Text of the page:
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Enough said: How social media is turning young people off free speech

Credit: David McNew/Getty Images

Credit: David McNew/Getty Images

November 3, 2017   3 mins

Last month, a student committee at Oxford University’s Balliol College banned the Christian Union from taking part in the college’s ‘freshers’ fair’. The decision was eventually overturned, but was seen as indicative of the spirit of intolerance taking hold of campuses in Britain and America.

It’s not just Christians who have found their right to free expression curtailed. Others who have been ‘no-platformed’, dis-invited or subject to sometimes violent protest include conservatives, pro-lifers, secularists who criticise Islamic extremism and feminists who don’t fully agree with the transgender rights movement.

‘Controversial’ visiting speakers, from Charles Murray to Germaine Greer, have been prevented from presenting to students, while other academics have been hounded out of their own institutions after inadvertently ‘offending’ student activists.

Are these incidents unrelated or part of a general trend? Writing for the New York Times, Clay Routledge reviews the evidence that the younger the generation, the weaker its support for free speech:

“A 2015 poll from the Pew Research Center found that 40 percent of millennials (ages 18 to 34) believe the government should be able to regulate certain types of offensive speech. Only 27 percent of Gen-Xers (ages 35 to 50), 20 percent of baby boomers (ages 51 to 69) and 12 percent of the silent generation (ages 70 to 87) share that opinion.”

This doesn’t just appear to be a function of youthful leftwingery:

“A 2016 Gallup survey found that a majority of both Democratic and Republican students believe colleges should be allowed to restrict speech that is purposely offensive to certain groups… And a survey published by the Brookings Institution in September found that 20 percent of Democratic and 22 percent of Republican students agreed it was acceptable for student groups to use violence to prevent a person from speaking.”

Routledge blames this worrying trend on over-protective parenting:

“…somewhere along the way, protecting children from needless harm became conflated with shielding them from stressors and uncertainties… that are critical for developing personal independence.”

In other words we are bringing up our children to be more fearful:

“Fear, in all its forms, is at the heart of these issues — fear of failure, ridicule, discomfort, ostracism, uncertainty. Of course, these fears haunt all of us, regardless of demographics. But that is precisely the point: Our culture isn’t preparing young people to grapple with what are ultimately unavoidable threats. Indeed, despite growing up in a physically safer and kinder society than past generations did, young Americans today report higher levels of anxiety.”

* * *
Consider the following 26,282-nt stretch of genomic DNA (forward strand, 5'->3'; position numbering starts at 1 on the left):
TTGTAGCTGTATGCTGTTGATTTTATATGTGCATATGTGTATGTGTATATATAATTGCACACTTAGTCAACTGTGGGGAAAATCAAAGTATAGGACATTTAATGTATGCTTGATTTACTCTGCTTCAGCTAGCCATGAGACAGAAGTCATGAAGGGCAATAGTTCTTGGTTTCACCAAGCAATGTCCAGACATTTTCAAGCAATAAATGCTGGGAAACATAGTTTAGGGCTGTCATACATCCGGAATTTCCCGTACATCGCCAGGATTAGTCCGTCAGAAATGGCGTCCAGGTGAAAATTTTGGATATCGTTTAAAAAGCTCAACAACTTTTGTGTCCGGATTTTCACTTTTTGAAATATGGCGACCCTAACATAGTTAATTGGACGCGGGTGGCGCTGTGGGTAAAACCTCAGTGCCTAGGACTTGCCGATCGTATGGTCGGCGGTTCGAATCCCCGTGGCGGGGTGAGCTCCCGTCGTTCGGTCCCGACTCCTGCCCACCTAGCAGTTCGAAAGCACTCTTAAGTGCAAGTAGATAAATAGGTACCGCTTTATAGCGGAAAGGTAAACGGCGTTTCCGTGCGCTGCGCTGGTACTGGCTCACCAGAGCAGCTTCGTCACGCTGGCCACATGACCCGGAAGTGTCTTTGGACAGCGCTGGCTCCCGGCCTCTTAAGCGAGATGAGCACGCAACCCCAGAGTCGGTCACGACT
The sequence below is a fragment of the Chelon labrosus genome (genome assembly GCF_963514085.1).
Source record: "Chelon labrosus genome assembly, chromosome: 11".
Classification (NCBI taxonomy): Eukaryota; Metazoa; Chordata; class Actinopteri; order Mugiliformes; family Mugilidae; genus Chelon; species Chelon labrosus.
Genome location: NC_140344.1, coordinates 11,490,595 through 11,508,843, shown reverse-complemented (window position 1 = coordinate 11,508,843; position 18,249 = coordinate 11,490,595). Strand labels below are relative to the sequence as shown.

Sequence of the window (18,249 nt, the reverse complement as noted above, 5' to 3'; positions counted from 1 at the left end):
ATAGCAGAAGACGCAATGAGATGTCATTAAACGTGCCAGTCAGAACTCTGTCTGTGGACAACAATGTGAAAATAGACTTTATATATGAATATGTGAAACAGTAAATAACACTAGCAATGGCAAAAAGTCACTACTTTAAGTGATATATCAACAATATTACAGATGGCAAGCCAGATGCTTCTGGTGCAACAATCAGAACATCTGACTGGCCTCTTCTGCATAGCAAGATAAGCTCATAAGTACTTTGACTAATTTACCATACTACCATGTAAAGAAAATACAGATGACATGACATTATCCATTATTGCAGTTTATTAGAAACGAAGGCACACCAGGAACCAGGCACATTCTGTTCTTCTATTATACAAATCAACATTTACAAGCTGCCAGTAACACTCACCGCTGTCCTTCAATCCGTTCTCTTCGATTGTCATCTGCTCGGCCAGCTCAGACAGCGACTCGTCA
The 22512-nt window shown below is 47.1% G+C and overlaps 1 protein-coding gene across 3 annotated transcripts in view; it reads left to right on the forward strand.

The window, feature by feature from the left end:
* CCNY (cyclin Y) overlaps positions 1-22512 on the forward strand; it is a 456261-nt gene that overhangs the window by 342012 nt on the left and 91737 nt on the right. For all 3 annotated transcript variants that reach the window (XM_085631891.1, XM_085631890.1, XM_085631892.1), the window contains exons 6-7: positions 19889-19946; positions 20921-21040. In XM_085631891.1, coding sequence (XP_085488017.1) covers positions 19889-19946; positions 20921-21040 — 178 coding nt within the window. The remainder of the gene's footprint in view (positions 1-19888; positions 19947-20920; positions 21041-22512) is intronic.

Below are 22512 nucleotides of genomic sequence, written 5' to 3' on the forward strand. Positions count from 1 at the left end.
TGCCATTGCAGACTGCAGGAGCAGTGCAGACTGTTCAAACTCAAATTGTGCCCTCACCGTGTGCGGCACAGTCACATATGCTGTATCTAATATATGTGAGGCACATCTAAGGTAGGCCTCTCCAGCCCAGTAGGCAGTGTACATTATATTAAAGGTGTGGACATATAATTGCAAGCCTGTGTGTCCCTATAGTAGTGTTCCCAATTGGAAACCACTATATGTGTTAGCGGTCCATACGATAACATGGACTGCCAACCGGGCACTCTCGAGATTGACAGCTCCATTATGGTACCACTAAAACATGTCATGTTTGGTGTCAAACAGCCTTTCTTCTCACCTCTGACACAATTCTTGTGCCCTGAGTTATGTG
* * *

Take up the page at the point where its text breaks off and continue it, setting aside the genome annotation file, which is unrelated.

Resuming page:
But what if young people have good reason to be anxious – and, in particular, to be anxious about the way that people now use their right to free speech?

The coarsening effect of social media on public and private discourse is something that affects all age groups, but especially the young – in whose lives digital communication plays an increasingly dominant and formative role.

Of course, childhood and adolescence have always been haunted by fears of “failure, ridicule, discomfort, ostracism, uncertainty”. And bullies, whether of the schoolyard or staffroom variety, don’t need smartphones to find their victims. However, there are several reasons why things are worse online:

  1. Online anonymity is a great enabler of aggression – and for those on the receiving end, not knowing the aggressor’s identity engenders paranoia.
  2. The digital world places no limits on the number of people who can gang up on you – one false move and your humiliation can go viral.
  3. If you feel compelled to be online every waking hour then there’s no refuge from your enemies – no ‘safe space’.
  4. In online debate, opinion is shorn of its human context – you don’t actually engage with the person you’re arguing with, only their words. The whole encounter centres on your disagreement, not what you have in common.

Finally, digital talk is cheap. In the pre-digital age the ability to broadcast far and wide was a limited resource and words were chosen with care. The gatekeepers of public communication were in a privileged position, but with the associated responsibilities. Now we all have the privilege, but not, it seems, the responsibility.

All freedoms fall into disrepute when used irresponsibly.

Peter Franklin is Associate Editor of UnHerd. He was previously a policy advisor and speechwriter on environmental and social issues.


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